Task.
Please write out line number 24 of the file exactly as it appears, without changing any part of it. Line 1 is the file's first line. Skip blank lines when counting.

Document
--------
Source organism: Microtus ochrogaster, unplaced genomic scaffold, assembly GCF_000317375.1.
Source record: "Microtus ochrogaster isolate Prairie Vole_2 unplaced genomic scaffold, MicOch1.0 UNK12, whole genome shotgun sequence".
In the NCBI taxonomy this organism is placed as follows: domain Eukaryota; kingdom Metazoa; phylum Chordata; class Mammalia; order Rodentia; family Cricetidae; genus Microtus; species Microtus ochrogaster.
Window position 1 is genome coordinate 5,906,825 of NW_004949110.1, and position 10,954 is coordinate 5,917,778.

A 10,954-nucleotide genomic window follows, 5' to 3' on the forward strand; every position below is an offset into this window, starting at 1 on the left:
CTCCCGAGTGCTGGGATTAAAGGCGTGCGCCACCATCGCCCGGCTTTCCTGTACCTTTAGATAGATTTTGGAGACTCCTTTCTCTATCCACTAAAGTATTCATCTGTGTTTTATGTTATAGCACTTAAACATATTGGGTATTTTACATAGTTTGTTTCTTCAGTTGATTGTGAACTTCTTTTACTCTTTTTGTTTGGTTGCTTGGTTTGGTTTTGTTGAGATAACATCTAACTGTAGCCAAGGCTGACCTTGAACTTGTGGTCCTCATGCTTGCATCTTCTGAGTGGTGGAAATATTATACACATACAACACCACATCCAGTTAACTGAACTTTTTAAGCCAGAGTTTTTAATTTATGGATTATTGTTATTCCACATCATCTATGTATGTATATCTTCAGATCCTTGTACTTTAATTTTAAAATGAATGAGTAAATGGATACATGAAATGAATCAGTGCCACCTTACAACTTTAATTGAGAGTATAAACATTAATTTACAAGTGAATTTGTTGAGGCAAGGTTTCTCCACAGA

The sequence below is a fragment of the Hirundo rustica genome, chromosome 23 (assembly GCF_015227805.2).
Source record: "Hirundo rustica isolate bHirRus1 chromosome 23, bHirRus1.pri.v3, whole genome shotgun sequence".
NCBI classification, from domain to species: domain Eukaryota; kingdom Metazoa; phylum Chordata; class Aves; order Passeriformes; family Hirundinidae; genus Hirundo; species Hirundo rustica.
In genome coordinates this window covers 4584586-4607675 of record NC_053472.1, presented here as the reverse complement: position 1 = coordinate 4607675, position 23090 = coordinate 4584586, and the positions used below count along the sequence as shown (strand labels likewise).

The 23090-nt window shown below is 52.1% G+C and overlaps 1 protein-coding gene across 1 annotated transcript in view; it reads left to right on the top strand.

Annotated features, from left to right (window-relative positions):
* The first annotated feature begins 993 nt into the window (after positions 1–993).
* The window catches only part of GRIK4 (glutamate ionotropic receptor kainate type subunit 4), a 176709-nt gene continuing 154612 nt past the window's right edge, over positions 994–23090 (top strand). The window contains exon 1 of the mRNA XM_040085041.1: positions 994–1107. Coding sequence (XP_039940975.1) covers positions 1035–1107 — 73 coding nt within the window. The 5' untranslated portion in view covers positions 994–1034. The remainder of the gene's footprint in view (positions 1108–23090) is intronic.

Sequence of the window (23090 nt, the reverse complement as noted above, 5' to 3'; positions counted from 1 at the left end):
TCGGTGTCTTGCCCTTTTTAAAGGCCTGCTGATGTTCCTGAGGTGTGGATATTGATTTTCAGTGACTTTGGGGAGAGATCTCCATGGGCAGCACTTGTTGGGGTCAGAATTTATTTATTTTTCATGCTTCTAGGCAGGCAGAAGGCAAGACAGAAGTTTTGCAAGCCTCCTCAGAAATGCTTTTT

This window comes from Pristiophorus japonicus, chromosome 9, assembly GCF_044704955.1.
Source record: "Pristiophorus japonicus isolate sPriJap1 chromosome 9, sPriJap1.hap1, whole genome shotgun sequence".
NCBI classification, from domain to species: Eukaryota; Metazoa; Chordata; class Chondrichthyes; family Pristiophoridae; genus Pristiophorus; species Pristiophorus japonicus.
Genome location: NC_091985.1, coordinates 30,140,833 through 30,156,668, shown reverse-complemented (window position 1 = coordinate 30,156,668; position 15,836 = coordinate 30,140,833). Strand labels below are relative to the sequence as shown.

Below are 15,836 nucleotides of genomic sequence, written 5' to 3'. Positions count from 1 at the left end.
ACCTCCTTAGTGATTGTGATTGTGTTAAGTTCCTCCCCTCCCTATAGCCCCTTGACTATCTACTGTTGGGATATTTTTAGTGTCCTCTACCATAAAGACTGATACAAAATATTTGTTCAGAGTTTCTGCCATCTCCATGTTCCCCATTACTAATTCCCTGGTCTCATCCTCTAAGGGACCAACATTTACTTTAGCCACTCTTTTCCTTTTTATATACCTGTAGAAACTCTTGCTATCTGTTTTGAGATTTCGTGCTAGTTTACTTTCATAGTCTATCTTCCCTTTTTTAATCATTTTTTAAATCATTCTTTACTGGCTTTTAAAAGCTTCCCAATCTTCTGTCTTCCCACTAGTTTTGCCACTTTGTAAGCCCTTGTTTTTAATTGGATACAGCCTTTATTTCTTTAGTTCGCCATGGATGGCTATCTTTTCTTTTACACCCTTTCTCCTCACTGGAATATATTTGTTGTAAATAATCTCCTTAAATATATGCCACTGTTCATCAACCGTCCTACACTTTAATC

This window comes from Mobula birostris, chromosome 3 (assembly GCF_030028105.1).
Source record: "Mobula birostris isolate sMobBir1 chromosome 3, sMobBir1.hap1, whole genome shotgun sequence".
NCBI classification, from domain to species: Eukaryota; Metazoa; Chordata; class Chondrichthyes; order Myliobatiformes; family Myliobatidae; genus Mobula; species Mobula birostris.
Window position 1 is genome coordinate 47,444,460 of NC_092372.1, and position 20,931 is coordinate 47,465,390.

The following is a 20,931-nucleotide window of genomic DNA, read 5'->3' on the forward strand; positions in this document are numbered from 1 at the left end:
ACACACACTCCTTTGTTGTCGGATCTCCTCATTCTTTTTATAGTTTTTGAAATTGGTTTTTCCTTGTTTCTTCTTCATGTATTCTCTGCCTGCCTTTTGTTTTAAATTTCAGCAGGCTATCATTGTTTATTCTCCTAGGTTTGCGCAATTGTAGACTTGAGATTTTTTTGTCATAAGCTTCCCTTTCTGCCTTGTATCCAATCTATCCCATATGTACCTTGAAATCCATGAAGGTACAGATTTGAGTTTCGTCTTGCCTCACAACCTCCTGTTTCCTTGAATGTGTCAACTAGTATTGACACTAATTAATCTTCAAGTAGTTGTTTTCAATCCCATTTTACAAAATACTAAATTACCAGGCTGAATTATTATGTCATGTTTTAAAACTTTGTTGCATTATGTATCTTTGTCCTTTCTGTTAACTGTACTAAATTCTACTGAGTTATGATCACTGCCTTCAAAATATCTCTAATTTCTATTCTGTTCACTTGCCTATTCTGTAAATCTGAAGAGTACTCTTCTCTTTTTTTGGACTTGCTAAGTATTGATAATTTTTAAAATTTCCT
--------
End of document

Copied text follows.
Source record: "Mobula birostris isolate sMobBir1 chromosome 3, sMobBir1.hap1, whole genome shotgun sequence".